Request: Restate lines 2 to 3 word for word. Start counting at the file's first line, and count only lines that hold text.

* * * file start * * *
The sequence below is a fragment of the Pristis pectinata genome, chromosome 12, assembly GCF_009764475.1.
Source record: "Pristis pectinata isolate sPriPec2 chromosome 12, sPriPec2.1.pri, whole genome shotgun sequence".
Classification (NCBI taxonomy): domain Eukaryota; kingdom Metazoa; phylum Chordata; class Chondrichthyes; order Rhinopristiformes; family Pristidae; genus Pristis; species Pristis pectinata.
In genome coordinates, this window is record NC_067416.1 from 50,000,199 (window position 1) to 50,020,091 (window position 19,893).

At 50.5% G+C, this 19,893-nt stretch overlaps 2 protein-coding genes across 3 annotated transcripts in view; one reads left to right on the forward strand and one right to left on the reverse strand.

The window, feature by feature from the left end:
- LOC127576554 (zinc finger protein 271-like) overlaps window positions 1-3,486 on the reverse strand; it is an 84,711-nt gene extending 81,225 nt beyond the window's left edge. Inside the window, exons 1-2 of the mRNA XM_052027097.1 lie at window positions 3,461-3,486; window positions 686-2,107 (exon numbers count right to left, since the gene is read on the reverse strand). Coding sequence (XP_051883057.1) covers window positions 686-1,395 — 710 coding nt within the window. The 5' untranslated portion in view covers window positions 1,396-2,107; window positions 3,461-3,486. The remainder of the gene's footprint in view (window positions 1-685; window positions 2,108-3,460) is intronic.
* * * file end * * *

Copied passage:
Source record: "Pristis pectinata isolate sPriPec2 chromosome 12, sPriPec2.1.pri, whole genome shotgun sequence".
Classification (NCBI taxonomy): domain Eukaryota; kingdom Metazoa; phylum Chordata; class Chondrichthyes; order Rhinopristiformes; family Pristidae; genus Pristis; species Pristis pectinata.